Sunday, March 7, 2010

My Public Outing (aka: most embarrassing moment. Ever.)

Does anyone remember that short-lived phenomena that began in London called the Sing-along Sound of Music?  Someone got the bright idea that the film would adapt well to the Rocky Horror Picture Show concept of audience participation, complete with costumes. There were articles in the news about the guy who dressed in yellow spandex and went as “Ray, a drop of golden sun”….stuff like that.

So when my friend Susan found out that Sing-along SOM was coming to Coolidge Corner Theater in Boston, she called me right up.  This was way too funny.  We decided we had to go…in costume….. as The Curtains. (You know, the ones that Maria made the dirndls and lederhosen out of when Georg refused to give her fabric to make play clothes.)

In addition to Susan, her husband Steve, and my husband Colin, I invited my very dear friend (and coincidentally the minister of our church) Richard Jones, because he was one of the biggest Sound of Music Fans I know, and it was thanks to him that my 6-year-old daughters got to see the Broadway production when it came to the Colonial Theater.  He surprised us with tickets and took us all, because he didn’t want Jessie and Savannah to miss out on the experience.  (What he didn’t tell me was that he wanted to arrange for us to meet Richard Chamberlain himself, which fortunately never happened because he didn’t perform that night due to illness.) 

Notice I just said "fortunately that never happened?" That wasn' t a typo.  At that point in my life, I preferred to fly under the radar and had been enjoying the anonymity my married name of “Gibson” afforded me.  Yet here I was, about to surround myself with the groupiest of Sound of Music groupies.  So on the way to the theater, I reminded my companions that we were going Incognito.  I think I was even specific. Please do not tell anyone that I am a von Trapp.  I said it mostly for Richard's benefit, remembering the near-miss with Richard Chamberlain.

We arrived at a packed theater, and had to take seats close to the front.  Once we settled in, I noticed Richard had disappeared.  Then I saw him coming down the aisle – an entire camera crew and some news commentator with a microphone in tow.  What the hell was he doing?  I felt the panic start to rise in my throat. Remember:  stage fright.  (WARNING: THE FOLLOWING CONTENT CONTAINS LANGUAGE THAT MAY BE INAPPROPRIATE FOR READERS UNDER THE AGE OF 13 OR OLDER THAN 75 BUT IS NECESSARY FOR ACCURACY).

They came right to where we were sitting. Richard looked so proud. The woman with the microphone smiled her big news-magazine-reporter smile and told me she was from Chronicle, and would I mind being interviewed?  I was trapped in the row between Colin, Susan and Steve and a million other attendees.  There was no escape.   I pointed at Richard, “Fuck you! You’re a dead man.” (Yes, to my MINISTER, not one of my proudest moments, I must admit.) The smile on his face froze in place as he realized his mistake.

I only remember a couple of things after that. My friends and husband telling me to go ahead, I could do this. Me, picturing the whole thing on the news and all the stupid things I would say. I tried; I really tried to answer their questions. Then the adrenaline kicked in as I realized I had a choice.  “Fuck this shit. I’m out of here.”  And I fled, out of the theater, out of the building, halfway to the parking lot before collapsing to the curb, sobbing in mortification.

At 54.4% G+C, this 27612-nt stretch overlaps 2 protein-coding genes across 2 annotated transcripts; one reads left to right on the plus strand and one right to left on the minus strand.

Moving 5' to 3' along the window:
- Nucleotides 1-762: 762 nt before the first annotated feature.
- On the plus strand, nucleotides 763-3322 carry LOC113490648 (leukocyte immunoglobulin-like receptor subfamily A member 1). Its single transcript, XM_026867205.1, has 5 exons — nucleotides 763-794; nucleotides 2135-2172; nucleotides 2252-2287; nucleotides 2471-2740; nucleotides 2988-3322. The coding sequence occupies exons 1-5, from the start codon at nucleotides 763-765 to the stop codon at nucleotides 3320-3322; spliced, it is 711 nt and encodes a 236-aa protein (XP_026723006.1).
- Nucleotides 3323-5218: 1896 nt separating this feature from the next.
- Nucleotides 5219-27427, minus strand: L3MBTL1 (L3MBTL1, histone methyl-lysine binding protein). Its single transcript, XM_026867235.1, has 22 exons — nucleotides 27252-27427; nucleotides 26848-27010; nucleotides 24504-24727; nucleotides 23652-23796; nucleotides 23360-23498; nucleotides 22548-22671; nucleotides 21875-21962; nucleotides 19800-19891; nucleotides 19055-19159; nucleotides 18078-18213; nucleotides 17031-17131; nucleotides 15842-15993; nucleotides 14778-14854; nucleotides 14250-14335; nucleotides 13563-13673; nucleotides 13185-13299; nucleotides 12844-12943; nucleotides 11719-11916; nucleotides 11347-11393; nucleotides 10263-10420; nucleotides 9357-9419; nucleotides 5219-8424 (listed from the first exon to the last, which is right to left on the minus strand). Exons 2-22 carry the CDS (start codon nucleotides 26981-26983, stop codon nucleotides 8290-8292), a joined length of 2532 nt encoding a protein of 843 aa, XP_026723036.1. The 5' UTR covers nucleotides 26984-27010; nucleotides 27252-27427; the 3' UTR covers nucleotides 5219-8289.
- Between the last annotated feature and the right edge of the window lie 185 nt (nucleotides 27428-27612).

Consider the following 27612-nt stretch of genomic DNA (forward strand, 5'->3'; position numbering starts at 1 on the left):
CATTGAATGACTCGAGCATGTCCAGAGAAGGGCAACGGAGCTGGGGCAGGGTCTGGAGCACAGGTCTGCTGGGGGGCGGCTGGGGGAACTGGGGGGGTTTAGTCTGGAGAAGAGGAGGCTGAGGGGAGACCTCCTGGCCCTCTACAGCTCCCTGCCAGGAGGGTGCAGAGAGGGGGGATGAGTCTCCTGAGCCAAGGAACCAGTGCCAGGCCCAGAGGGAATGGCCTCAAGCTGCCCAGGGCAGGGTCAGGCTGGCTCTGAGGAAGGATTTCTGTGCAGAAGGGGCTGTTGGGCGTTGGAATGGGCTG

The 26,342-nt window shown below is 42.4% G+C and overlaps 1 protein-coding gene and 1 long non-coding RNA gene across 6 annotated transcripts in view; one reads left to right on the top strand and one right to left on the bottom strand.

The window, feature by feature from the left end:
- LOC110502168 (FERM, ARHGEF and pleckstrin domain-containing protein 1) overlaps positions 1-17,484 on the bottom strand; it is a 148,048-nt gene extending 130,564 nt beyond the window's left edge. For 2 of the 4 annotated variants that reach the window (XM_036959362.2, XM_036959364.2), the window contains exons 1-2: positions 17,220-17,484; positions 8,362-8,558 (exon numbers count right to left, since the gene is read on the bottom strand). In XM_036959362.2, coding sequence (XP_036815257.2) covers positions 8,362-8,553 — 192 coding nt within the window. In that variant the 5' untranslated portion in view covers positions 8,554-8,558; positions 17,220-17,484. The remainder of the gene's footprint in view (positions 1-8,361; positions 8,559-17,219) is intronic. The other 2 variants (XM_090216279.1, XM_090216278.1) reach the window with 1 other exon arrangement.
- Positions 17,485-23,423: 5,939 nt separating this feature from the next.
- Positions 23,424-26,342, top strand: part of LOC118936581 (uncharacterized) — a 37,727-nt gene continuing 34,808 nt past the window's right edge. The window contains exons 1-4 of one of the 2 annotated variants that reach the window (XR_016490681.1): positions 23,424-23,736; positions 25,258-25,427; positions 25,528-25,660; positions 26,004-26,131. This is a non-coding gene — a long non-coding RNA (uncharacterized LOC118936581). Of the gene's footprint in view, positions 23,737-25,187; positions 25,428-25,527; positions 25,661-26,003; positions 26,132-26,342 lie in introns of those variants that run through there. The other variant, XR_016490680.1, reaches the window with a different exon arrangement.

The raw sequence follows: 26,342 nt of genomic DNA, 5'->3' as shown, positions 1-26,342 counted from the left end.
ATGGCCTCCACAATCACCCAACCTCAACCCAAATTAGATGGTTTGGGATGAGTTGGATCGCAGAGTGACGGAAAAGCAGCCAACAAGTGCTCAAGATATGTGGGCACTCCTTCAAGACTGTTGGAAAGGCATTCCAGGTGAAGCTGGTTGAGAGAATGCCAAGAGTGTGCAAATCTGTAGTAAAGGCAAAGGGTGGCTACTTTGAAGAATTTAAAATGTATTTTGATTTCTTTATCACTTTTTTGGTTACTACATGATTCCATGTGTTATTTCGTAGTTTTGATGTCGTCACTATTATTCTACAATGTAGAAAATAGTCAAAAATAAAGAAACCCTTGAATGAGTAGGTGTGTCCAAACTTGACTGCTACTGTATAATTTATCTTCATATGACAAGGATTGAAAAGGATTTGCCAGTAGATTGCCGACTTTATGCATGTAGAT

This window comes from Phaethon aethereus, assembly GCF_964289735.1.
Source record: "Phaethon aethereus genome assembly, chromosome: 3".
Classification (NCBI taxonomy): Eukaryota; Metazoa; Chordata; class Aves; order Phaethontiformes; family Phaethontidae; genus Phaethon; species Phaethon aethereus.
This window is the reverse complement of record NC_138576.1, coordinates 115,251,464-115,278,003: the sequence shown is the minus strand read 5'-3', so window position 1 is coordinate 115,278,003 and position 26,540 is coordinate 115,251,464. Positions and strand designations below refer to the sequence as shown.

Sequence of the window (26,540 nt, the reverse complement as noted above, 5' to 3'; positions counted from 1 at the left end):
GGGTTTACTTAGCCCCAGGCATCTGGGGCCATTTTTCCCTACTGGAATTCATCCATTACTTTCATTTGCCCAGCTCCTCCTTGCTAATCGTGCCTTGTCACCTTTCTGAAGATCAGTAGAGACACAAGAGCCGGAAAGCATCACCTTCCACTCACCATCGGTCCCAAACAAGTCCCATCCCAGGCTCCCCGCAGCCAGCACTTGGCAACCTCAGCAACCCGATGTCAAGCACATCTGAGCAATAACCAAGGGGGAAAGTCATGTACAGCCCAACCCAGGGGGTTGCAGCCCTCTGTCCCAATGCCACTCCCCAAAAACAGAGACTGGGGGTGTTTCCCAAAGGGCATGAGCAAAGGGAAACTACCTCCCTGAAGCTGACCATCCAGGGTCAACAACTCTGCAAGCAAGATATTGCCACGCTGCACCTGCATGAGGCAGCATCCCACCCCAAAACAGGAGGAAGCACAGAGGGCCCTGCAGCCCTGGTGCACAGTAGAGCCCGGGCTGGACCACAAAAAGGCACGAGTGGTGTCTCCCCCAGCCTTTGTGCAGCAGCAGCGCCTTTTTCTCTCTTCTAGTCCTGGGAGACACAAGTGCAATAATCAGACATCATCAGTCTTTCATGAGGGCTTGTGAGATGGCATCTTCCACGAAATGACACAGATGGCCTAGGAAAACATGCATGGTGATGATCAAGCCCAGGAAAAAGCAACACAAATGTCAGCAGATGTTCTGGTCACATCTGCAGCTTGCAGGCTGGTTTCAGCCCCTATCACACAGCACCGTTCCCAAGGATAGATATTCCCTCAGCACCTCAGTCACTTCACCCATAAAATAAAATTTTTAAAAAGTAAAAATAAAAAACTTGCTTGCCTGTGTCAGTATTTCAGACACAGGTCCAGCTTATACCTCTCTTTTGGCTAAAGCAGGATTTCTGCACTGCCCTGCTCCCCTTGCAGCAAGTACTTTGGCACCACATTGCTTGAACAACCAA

Susan came to find me, and to coax me back inside. She told me the  camera crew was gone.  The woman reporter was right behind her. I told her to go away. She told me she was sorry, and assured me they wouldn’t use the footage.   (A minor relief – I had temporarily forgotten my academy award winning performance had been captured on tape).  Eventually, I calmed down, and went back inside to see the show. I even enjoyed it.  The Emcee, Ryan, dressed in drag, was a dead-ringer for Julie Andrews.  We won a prize for our curtain costumes. 

During the show, at intermission, and afterwards Richard apologized profusely. I think the experience actually brought him clarity about my life as a von Trapp. The next day, I received a dozen red roses and a card of apology from him. Poor guy, I think he was damaged by this experience more than I was. I’m happy to report that our friendship was not harmed, in fact, its stronger than ever (ironically, I’m no longer married to Colin, and have lost touch with Susan and Steve.)

I have to admit that for a while after this incident I was haunted by it. I couldn’t figure out why I had lost my composure.  I had spent years working at Trapp Family Lodge, and acting as a family spokesperson when called upon to do so.  Ultimately, I came to the realization that this public appearance hadn’t been on my terms. I hadn’t been given a choice or had time to prepare.  Quite the opposite – I had specifically asked NOT to be outed.  Even though I’m not famous in my own right, I feel empathy for those who are and have to deal with this kind of thing every day.    – F.v.T.


  1. Hysterical. Can't believe you said those words to your minister, but it wasn't likely the first time he had heard them....just sayin

  2. My dear sister, I would have done the same thing, using the same words!! and it definitely was that it was not on your terms. You write eloquently about - in fact it's hysterical!!!!!!

  3. I have to say in retrospect, it was worth the humiliation just to have the story in my back pocket!